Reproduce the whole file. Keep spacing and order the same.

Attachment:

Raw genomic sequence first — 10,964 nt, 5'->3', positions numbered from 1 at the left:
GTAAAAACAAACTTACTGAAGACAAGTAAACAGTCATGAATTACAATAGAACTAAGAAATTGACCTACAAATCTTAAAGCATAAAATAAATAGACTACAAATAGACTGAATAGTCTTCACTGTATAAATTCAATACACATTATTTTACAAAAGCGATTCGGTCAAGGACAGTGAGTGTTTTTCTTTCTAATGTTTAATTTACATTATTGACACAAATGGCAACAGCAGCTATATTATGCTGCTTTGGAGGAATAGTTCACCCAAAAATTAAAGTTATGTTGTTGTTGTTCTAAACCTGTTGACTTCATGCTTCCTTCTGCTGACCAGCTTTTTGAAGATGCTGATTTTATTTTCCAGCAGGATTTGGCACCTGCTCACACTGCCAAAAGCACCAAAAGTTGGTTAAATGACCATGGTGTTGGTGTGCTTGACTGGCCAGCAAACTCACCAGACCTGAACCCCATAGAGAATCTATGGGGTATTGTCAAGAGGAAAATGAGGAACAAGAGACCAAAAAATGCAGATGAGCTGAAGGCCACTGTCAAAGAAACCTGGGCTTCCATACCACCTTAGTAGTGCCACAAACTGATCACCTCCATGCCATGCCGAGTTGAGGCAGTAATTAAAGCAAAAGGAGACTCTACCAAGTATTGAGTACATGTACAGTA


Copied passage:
Raw genomic sequence first — 10,964 nt, 5'->3', positions numbered from 1 at the left:
GTAAAAACAAACTTACTGAAGACAAGTAAACAGTCATGAATTACAATAGAACTAAGAAATTGACCTACAAATCTTAAAGCATAAAATAAATAGACTACAAATAGACTGAATAGTCTTCACTGTATAAATTCAATACACATTATTTTACAAAAGCGATTCGGTCAAGGACAGTGAGTGTTTTTCTTTCTAATGTTTAATTTACATTATTGACACAAATGGCAACAGCAGCTATATTATGCTGCTTTGGAGGAATAGTTCACCCAAAAATTAAAGTTATGTTGTTGTTGTTCTAAACCTGTTGACTTCATGCTTCCTTCTGCTGACCAGCTTTTTGAAGATGCTGATTTTATTTTCCAGCAGGATTTGGCACCTGCTCACACTGCCAAAAGCACCAAAAGTTGGTTAAATGACCATGGTGTTGGTGTGCTTGACTGGCCAGCAAACTCACCAGACCTGAACCCCATAGAGAATCTATGGGGTATTGTCAAGAGGAAAATGAGGAACAAGAGACCAAAAAATGCAGATGAGCTGAAGGCCACTGTCAAAGAAACCTGGGCTTCCATACCACCTTAGTAGTGCCACAAACTGATCACCTCCATGCCATGCCGAGTTGAGGCAGTAATTAAAGCAAAAGGAGACTCTACCAAGTATTGAGTACATGTACAGTA